Day 65 of 84 Days of 84 Ribbons: Q&A #3
1. Do you see yourself in any of the characters in 84 Ribbons?
Bits and pieces of me are in what I write. I share a love of family time, ballet and trips to the mountains as my protagonist, Marta, loves as well. For a while I was like her in that I used our family’s garage for practicing since we had no car until I was ten years old. I also danced around in the family living room and performed for myself and the gold gilt mirror.
I see Lynne, Marta’s best friend as my alter ego. She’s able to speak her mind and she lets problems roll off her most of the time. I invented Lynne to lighten Marta (and me). Luckily I have such friends in my life as well. I’m anxious to write Lynne’s story in the third book, Letters to Follow. Should be more of a romp than 84 Ribbons.
2. Are any of the Intermountain Ballet Company dancers based on real people?
Yes. Miss Holland and Damien Black pay tribute to my dance teacher Margie Speck who was a wonderful, caring, creative and supportive instructor. Madame Cosper represents the long ago dictatorial ballet directors thrown into the mix to add conflict and controversy. All three will make appearance in book two, When the Music Stops.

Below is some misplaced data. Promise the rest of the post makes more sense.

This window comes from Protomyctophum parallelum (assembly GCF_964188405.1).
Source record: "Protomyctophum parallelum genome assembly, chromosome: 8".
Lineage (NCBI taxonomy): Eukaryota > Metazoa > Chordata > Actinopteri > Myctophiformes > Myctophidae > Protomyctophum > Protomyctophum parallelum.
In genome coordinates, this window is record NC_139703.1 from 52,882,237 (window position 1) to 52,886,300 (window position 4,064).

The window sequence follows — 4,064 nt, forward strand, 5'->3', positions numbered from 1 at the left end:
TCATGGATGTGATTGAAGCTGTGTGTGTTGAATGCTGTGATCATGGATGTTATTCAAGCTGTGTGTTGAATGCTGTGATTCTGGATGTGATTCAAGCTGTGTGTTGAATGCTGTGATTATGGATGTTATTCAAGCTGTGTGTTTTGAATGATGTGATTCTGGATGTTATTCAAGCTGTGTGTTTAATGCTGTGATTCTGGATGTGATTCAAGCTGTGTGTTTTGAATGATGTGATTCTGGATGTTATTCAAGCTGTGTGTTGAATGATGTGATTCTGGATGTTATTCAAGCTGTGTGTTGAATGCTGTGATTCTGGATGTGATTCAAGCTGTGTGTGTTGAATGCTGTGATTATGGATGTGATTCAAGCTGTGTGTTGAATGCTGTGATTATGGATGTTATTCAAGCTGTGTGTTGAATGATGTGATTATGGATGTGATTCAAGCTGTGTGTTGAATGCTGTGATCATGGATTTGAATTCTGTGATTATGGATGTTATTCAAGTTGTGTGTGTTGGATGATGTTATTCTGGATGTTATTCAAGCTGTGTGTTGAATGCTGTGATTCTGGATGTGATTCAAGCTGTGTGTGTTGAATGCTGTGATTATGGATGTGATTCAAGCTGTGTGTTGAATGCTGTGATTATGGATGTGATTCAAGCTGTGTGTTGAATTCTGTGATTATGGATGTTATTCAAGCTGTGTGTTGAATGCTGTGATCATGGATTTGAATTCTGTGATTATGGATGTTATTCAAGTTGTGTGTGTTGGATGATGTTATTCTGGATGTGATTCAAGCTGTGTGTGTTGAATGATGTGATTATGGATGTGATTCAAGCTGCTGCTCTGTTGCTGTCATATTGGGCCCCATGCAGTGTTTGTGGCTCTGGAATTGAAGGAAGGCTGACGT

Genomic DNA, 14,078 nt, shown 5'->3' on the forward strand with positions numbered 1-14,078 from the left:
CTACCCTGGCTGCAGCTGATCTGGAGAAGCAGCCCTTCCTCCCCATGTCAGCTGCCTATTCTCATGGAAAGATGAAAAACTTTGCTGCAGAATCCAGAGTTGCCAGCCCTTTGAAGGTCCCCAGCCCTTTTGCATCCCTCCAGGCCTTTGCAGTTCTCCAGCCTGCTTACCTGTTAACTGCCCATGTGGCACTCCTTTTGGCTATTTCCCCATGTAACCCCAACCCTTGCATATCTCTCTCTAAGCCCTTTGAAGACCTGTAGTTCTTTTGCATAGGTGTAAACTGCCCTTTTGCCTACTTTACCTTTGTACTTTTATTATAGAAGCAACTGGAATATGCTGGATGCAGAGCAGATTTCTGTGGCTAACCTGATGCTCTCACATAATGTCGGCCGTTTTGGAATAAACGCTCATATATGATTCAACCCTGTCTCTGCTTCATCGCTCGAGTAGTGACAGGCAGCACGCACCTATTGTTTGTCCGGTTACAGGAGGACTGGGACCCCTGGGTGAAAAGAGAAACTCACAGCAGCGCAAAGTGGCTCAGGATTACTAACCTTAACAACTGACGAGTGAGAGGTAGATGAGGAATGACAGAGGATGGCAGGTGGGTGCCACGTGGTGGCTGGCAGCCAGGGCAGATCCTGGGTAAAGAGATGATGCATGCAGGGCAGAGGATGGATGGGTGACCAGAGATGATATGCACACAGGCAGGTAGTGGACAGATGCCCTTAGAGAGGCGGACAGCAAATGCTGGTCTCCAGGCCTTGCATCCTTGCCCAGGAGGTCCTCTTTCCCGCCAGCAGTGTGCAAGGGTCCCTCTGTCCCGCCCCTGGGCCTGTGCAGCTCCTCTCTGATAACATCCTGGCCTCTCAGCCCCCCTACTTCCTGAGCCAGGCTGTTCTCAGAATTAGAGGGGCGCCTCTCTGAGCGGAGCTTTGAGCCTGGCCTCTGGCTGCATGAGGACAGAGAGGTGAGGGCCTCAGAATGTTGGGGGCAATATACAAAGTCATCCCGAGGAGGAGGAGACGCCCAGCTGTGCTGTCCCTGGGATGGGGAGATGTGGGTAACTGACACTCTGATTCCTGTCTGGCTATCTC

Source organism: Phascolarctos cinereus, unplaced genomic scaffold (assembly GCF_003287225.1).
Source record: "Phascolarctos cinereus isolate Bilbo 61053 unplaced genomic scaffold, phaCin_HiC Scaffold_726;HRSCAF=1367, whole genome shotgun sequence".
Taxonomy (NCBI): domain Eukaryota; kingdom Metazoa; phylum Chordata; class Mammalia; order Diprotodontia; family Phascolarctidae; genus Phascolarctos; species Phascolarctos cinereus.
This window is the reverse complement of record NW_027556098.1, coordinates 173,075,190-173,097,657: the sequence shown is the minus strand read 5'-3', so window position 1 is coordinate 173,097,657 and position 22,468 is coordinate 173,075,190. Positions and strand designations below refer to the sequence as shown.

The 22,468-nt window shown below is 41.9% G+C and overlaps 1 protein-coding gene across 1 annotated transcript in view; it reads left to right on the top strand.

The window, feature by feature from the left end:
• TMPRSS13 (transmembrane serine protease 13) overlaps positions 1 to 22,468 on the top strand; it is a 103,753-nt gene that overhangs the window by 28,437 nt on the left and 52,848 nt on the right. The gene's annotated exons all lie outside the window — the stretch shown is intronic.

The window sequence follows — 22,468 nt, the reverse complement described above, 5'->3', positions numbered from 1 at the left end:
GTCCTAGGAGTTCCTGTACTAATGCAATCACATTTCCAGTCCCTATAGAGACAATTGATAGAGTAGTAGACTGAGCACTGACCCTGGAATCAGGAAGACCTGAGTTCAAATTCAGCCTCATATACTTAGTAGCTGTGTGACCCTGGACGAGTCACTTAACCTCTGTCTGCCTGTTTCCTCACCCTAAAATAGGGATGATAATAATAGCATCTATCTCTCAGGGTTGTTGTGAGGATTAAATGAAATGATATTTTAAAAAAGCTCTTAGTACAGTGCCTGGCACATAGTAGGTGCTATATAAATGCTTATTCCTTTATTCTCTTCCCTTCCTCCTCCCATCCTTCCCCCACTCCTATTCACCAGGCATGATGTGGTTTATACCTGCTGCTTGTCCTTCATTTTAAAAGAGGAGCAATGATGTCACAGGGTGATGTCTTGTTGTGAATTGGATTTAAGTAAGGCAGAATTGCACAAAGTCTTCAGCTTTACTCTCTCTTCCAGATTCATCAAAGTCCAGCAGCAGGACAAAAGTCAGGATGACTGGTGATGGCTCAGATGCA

Bartley is included in the story to share insight into a dancer who comes to the ballet company from privilege. She also represents the dancer who will do anything to stay thin and competitive.
3. You’ve dealt with competition, injury and anorexia in 84 Ribbons as concerns in the 1950s. Have things changed since then?
Yes and no. Dancers always engage in competition for roles and moving up to positions as soloists and principal dancers. It keeps them coming back day after day and week after week. In some ways, it elevates the art form.
Dancers battle injury on a daily basis. Today they receive more education on how to prevent injury and have physical therapists and doctors who work with them. More is known about how the body works so more is shared on how to protect from and prevent injury. Nevertheless, injuries are a constant worry for dancers.
Health issues and eating disorders are addressed early on these days. If you read Dance magazine you’ll find monthly articles on health and wellness. Education is the key to strong, healthy dancers.
4. What were the most difficult scenes to write?
Any scenes where I created problems for Marta and her friends. A writer begins to think of the characters in a book as ‘real’. It’s difficult to cause your ‘real friends’ problems but that’s what add interest. In Marta’s story I’m trying to discover her physical, mental and tenacity and that requires putting her to tests and watching how she reacts as she reaches for her dream.
That’s it for today. I invite you to send me additional questions at any time.